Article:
The trial court ruled that the state's failure to provide the defense with information about Dean's identity and what Dean had told Moore was a discovery violation. We set out the court's ruling at length, because it is pivotal to the appropriate disposition of this case. The trial court found:

"The District Attorney's Office, in and of itself, did everything they could do, in a timely fashion once they were aware of this information.

"The problem, I find is one created by the police officers in the beginning. The DA's Office is in the position of having to deal with what they get and not to create that which the investigating officers didn't complete.

"The police are indeed a branch of the State, and to that extent, have some obligations in the discovery area similar to that which the State has.

"There is no mention of any kind, in any report made available to the defense, that anybody talked to, identified or discovered this critical witness * * *. [T]he evidence is that [Dean] was visited by some police officer who took notes that night. So [Dean's] identity and the information he had to offer, was known to the State on the night of the event.

"Then, from my reading of the police reports, while it's not crystal clear in there that there's a dispatch call * * * there is some indication in there that there was a dispatch call. The 9-1-1 tape is available to anybody * * *.

"So, the fact that there was a [Dean] at Hollywood Video could have been discovered by the defense as well. What could never have been discovered by the defense, without the police officer writing the proper report, is what [Dean] was going to say. * * *

"So, I find, first, a discovery violation, not the DA's office, but certainly through the police, who neglected to write a pretty critical piece of information up."

(Emphasis added.) As a sanction, the court excluded Dean's testimony about the unidentified man's statements. (5) The state appealed. See ORS 138.060(3) (state may appeal pretrial order suppressing evidence).

A divided Court of Appeals, sitting en banc, reversed. The majority concluded that the state had not violated ORS 135.815(1) (1997). Focusing on the phrase "relevant * * * statements * * * of such persons," the court reasoned that "relevant statements" are statements pertaining to testimony that the district attorney intends to elicit from a witness at trial. Divito, 152 Or App at 679-80. The court explained:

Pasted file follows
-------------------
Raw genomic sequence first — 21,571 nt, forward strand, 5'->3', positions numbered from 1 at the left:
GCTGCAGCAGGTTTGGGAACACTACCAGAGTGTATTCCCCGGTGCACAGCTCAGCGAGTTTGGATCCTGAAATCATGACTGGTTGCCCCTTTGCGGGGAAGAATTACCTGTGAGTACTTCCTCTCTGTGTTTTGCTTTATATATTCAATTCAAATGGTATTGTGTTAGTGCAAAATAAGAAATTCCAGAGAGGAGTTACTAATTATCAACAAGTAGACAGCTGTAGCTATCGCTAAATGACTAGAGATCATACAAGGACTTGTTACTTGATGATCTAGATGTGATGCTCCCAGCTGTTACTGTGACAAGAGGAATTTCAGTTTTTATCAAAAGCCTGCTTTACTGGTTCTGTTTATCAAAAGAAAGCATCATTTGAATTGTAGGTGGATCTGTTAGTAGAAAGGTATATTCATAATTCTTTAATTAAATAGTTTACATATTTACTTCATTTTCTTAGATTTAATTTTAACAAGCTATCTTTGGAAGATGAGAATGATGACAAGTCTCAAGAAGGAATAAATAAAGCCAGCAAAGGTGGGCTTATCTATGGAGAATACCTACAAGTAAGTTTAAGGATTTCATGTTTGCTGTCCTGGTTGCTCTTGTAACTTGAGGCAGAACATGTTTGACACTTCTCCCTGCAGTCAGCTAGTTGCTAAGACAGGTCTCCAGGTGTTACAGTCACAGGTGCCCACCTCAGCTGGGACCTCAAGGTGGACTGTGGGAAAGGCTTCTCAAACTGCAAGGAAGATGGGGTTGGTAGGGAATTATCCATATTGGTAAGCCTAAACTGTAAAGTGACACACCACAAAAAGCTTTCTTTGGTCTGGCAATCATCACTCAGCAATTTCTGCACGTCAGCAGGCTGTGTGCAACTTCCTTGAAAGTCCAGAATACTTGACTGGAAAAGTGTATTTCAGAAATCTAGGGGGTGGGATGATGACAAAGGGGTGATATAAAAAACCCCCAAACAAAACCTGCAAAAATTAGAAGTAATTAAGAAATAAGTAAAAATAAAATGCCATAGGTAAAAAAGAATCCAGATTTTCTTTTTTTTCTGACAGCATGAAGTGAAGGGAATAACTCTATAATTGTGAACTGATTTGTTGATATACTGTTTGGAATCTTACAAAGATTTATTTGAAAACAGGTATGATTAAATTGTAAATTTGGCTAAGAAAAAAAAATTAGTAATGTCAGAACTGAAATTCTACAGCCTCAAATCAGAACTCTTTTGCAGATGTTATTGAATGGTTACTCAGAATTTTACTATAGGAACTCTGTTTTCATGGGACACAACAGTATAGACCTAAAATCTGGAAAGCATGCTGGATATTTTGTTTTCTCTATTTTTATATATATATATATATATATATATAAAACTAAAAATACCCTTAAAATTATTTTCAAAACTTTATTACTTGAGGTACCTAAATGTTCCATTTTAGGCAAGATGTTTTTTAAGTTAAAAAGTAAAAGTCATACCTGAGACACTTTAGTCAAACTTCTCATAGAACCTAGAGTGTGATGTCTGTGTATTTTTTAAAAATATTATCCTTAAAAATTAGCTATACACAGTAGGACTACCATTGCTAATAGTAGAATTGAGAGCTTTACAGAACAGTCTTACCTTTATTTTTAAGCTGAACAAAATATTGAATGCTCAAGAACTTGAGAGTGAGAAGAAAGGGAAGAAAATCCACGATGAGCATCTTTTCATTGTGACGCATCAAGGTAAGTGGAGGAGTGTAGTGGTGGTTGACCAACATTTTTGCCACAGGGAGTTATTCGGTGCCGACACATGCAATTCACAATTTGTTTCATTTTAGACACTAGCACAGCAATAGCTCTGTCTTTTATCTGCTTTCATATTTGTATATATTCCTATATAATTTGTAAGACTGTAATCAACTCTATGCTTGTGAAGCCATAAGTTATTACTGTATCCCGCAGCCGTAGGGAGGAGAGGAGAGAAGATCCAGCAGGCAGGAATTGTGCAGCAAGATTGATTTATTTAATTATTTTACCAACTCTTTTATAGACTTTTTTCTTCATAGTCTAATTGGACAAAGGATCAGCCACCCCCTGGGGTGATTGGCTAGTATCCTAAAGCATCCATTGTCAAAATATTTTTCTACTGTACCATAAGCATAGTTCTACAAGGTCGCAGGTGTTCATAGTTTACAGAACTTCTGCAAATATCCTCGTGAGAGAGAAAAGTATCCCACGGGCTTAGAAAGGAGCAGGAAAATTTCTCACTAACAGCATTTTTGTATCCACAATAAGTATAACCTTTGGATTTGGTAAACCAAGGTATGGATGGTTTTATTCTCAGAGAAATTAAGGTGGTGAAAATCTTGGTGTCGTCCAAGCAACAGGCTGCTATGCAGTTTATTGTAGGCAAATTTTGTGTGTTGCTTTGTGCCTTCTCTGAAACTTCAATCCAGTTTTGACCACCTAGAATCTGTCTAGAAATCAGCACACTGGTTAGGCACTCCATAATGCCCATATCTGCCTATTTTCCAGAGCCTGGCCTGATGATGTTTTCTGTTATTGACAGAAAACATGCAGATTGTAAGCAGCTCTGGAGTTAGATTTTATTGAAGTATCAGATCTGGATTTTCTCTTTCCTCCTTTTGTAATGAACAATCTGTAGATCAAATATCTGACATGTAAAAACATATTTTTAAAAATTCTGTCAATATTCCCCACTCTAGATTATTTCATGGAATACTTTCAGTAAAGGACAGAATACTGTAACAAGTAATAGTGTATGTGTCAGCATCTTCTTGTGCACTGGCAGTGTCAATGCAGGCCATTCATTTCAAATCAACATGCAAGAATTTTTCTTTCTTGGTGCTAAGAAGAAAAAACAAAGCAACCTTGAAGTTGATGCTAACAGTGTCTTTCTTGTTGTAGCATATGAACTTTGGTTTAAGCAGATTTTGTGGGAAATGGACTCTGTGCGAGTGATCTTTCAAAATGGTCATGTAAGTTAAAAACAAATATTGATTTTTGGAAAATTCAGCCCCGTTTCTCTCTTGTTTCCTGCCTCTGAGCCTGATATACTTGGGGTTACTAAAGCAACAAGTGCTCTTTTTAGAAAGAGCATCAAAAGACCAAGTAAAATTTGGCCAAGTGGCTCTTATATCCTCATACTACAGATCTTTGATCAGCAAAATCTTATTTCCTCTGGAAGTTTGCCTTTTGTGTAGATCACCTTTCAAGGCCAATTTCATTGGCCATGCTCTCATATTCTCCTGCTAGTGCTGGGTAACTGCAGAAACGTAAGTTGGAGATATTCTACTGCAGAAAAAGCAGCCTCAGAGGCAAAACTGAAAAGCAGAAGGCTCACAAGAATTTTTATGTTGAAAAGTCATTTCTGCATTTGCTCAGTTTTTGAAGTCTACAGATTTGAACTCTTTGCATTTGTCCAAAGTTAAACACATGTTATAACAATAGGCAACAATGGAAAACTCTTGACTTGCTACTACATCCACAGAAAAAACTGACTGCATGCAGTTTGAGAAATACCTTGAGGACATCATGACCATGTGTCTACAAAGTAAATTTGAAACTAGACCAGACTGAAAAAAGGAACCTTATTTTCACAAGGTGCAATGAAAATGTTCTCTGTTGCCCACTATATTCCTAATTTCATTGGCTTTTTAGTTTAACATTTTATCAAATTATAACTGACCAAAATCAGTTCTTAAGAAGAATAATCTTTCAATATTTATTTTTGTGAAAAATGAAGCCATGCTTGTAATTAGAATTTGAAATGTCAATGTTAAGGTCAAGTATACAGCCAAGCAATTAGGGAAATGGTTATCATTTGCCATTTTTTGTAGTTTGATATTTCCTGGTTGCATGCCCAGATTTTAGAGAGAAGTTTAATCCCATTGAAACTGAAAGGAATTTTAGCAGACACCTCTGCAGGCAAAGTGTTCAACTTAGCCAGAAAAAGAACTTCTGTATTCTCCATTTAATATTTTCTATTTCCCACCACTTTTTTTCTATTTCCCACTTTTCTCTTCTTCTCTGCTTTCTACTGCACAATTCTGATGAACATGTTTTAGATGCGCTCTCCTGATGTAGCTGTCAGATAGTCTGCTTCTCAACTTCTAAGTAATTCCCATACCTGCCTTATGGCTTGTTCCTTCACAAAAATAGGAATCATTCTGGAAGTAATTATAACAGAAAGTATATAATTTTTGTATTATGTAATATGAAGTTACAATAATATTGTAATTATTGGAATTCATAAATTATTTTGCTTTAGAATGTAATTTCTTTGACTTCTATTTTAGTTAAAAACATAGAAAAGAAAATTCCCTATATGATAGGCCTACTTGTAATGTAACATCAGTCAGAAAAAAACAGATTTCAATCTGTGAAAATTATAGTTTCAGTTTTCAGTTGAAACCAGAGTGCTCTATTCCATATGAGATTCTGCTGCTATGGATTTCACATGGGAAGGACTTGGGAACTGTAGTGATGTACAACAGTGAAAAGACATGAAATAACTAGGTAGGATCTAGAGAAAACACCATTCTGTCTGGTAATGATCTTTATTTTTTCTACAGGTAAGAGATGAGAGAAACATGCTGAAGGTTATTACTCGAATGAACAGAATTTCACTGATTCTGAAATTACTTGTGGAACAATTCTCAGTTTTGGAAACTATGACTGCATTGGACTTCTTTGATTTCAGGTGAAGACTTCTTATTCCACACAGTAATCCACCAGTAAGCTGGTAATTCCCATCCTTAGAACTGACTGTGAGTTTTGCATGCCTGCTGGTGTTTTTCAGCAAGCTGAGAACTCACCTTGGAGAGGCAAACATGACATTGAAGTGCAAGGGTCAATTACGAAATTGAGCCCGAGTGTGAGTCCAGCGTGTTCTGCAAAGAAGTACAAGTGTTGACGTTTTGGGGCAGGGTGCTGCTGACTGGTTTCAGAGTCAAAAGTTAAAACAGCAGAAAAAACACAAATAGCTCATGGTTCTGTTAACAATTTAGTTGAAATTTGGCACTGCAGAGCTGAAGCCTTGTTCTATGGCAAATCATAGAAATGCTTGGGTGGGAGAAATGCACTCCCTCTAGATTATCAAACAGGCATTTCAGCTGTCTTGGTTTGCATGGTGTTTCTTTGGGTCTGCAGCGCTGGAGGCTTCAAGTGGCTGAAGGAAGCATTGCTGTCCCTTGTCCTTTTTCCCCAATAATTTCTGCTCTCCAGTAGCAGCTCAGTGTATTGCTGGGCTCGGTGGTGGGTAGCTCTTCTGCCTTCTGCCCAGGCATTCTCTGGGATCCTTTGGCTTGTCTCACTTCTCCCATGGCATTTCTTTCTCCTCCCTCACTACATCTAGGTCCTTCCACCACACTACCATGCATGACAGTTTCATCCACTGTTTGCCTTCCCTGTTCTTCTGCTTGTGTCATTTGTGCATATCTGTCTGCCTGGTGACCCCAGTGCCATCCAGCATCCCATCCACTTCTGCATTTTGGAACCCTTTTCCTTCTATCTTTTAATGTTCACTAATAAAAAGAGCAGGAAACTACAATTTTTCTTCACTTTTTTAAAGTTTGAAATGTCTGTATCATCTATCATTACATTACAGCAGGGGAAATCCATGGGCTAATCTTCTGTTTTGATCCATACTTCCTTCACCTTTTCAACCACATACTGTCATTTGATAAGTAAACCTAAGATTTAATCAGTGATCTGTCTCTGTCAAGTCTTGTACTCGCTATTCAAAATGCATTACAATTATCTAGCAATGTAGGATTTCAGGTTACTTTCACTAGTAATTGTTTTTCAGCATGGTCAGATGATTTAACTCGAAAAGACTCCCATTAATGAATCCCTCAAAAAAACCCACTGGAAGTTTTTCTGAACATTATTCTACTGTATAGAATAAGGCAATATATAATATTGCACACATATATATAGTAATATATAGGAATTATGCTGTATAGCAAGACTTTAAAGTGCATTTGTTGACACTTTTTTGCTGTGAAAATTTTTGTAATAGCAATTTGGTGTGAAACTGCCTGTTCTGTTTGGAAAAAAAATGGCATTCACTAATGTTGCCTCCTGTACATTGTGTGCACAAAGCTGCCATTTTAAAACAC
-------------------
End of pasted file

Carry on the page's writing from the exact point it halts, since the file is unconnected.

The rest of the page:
"[A]n officer's notes become 'relevant statements' within the meaning of [ORS 135.815(1) (1997)] when they can be used for purposes of impeachment. In order for notes to be used for purposes of impeachment, they must be relevant to some witness' testimony. In this case, Moore's notes about his contact with Dean were not relevant to his testimony because the state did not intend to offer evidence about the excited utterance until it discovered the existence of Dean. When it made that discovery and formed the intention to call Dean as a witness, it complied with the discovery statutes."

Id. at 683. Because the court concluded that Moore's notes were not discoverable, it did not address whether the notes were within the "possession or control" of the district attorney under ORS 135.815 (1997).

Three members of the court dissented. The dissenters agreed with the trial court that the state had violated ORS 135.815(1). Id. at 684 (Armstrong, J., dissenting). The dissenters concluded that the legislature intended "relevant statements" in ORS 135.815(1) to have a much broader scope than the majority assumed:

"[T]he legislature intended 'relevant written or recorded statements or memoranda of any oral statement of [persons to be called as witnesses]' to include any information tending to prove or disprove the charges against the defendant[.]"

Id. at 686 (Armstrong, J., dissenting). We allowed defendant's petition for review.

Defendant argues, as did the Court of Appeals' dissenters, that the discovery rules should be read broadly to include any information tending to prove or disprove the charges against her. Defendant asserts that ORS 135.815(1) (1997) requires the state to disclose to a defendant either notes or complete reports of a police officer that memorialize what state's witnesses said to the officer concerning the facts that gave rise to the prosecution of the defendant. Defendant further asserts that any material or information in the possession of the police automatically is deemed to be within the possession or control of the district attorney, regardless of whether the district attorney actually knows of its existence. In support of that latter assertion, defendant relies primarily on State v. Warren, 304 Or 428, 746 P2d 711 (1987), which we discuss post.

At the outset, we emphasize that the rules relating to reciprocal discovery are entirely statutory. (6) The legislature may abolish statutory discovery at any time and leave criminal cases to be tried as they were before the enactment of the discovery statutes. Even if a defendant might find material and information in the possession of the state helpful to the defense generally, that material must be turned over to the defense only if it falls within the statutory directive (or if it must be disclosed for independent constitutional reasons). Statutory discovery is nothing more than what the legislature intended it to be.

Turning to this case, the question presented is one of statutory interpretation. In interpreting a statute, this court follows the methodology set out in PGE v. Bureau of Labor and Industries, 317 Or 606, 610-11, 859 P2d 1143 (1993). The first level of analysis is the text and context of the statute. Id. The text of the statutory provision itself is the starting point for interpretation and is the best evidence of the legislature's intent. Id. at 610.